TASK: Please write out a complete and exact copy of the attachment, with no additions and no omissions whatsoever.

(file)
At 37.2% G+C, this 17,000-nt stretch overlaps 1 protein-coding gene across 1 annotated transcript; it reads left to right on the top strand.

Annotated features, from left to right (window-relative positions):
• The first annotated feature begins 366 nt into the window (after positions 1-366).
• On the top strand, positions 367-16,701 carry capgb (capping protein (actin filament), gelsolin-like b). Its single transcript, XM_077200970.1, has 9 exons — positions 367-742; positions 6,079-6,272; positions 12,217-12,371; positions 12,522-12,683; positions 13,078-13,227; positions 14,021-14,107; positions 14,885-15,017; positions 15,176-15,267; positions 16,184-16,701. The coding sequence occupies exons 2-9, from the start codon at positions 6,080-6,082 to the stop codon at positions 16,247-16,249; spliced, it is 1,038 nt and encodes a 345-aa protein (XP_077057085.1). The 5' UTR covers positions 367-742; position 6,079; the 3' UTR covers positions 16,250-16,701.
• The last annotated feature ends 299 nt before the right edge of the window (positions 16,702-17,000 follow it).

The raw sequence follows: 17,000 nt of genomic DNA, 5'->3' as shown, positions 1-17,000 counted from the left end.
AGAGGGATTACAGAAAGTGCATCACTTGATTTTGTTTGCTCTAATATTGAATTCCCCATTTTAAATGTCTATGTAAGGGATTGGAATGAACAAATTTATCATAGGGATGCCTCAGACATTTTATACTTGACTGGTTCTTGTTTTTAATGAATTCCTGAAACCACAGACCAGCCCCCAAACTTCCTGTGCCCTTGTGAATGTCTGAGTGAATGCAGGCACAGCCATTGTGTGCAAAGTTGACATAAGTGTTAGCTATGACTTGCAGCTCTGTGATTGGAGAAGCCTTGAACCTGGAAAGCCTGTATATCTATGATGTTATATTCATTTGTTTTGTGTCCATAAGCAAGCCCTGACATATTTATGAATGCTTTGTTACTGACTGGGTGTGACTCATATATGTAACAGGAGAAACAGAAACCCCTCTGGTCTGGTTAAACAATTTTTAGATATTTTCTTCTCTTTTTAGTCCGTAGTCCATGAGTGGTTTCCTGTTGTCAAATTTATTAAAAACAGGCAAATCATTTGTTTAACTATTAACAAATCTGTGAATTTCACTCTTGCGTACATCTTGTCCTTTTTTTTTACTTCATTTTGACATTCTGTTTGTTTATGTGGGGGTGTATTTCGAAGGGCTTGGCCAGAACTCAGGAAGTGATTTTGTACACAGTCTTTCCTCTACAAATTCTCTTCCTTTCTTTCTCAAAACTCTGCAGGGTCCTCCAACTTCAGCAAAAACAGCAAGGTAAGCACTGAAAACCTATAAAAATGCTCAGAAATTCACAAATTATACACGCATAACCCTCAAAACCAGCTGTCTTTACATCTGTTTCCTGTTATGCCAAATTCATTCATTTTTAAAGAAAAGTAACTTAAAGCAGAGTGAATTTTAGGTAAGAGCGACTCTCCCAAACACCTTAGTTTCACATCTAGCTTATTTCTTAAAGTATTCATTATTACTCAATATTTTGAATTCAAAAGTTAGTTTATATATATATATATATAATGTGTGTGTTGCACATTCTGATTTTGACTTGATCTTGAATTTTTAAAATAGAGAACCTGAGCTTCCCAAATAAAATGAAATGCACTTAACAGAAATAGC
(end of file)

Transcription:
At 37.2% G+C, this 17,000-nt stretch overlaps 1 protein-coding gene across 1 annotated transcript; it reads left to right on the top strand.

Annotated features, from left to right (window-relative positions):
• The first annotated feature begins 366 nt into the window (after positions 1-366).
• On the top strand, positions 367-16,701 carry capgb (capping protein (actin filament), gelsolin-like b). Its single transcript, XM_077200970.1, has 9 exons — positions 367-742; positions 6,079-6,272; positions 12,217-12,371; positions 12,522-12,683; positions 13,078-13,227; positions 14,021-14,107; positions 14,885-15,017; positions 15,176-15,267; positions 16,184-16,701. The coding sequence occupies exons 2-9, from the start codon at positions 6,080-6,082 to the stop codon at positions 16,247-16,249; spliced, it is 1,038 nt and encodes a 345-aa protein (XP_077057085.1). The 5' UTR covers positions 367-742; position 6,079; the 3' UTR covers positions 16,250-16,701.
• The last annotated feature ends 299 nt before the right edge of the window (positions 16,702-17,000 follow it).

The raw sequence follows: 17,000 nt of genomic DNA, 5'->3' as shown, positions 1-17,000 counted from the left end.
AGAGGGATTACAGAAAGTGCATCACTTGATTTTGTTTGCTCTAATATTGAATTCCCCATTTTAAATGTCTATGTAAGGGATTGGAATGAACAAATTTATCATAGGGATGCCTCAGACATTTTATACTTGACTGGTTCTTGTTTTTAATGAATTCCTGAAACCACAGACCAGCCCCCAAACTTCCTGTGCCCTTGTGAATGTCTGAGTGAATGCAGGCACAGCCATTGTGTGCAAAGTTGACATAAGTGTTAGCTATGACTTGCAGCTCTGTGATTGGAGAAGCCTTGAACCTGGAAAGCCTGTATATCTATGATGTTATATTCATTTGTTTTGTGTCCATAAGCAAGCCCTGACATATTTATGAATGCTTTGTTACTGACTGGGTGTGACTCATATATGTAACAGGAGAAACAGAAACCCCTCTGGTCTGGTTAAACAATTTTTAGATATTTTCTTCTCTTTTTAGTCCGTAGTCCATGAGTGGTTTCCTGTTGTCAAATTTATTAAAAACAGGCAAATCATTTGTTTAACTATTAACAAATCTGTGAATTTCACTCTTGCGTACATCTTGTCCTTTTTTTTTACTTCATTTTGACATTCTGTTTGTTTATGTGGGGGTGTATTTCGAAGGGCTTGGCCAGAACTCAGGAAGTGATTTTGTACACAGTCTTTCCTCTACAAATTCTCTTCCTTTCTTTCTCAAAACTCTGCAGGGTCCTCCAACTTCAGCAAAAACAGCAAGGTAAGCACTGAAAACCTATAAAAATGCTCAGAAATTCACAAATTATACACGCATAACCCTCAAAACCAGCTGTCTTTACATCTGTTTCCTGTTATGCCAAATTCATTCATTTTTAAAGAAAAGTAACTTAAAGCAGAGTGAATTTTAGGTAAGAGCGACTCTCCCAAACACCTTAGTTTCACATCTAGCTTATTTCTTAAAGTATTCATTATTACTCAATATTTTGAATTCAAAAGTTAGTTTATATATATATATATATAATGTGTGTGTTGCACATTCTGATTTTGACTTGATCTTGAATTTTTAAAATAGAGAACCTGAGCTTCCCAAATAAAATGAAATGCACTTAACAGAAATAGC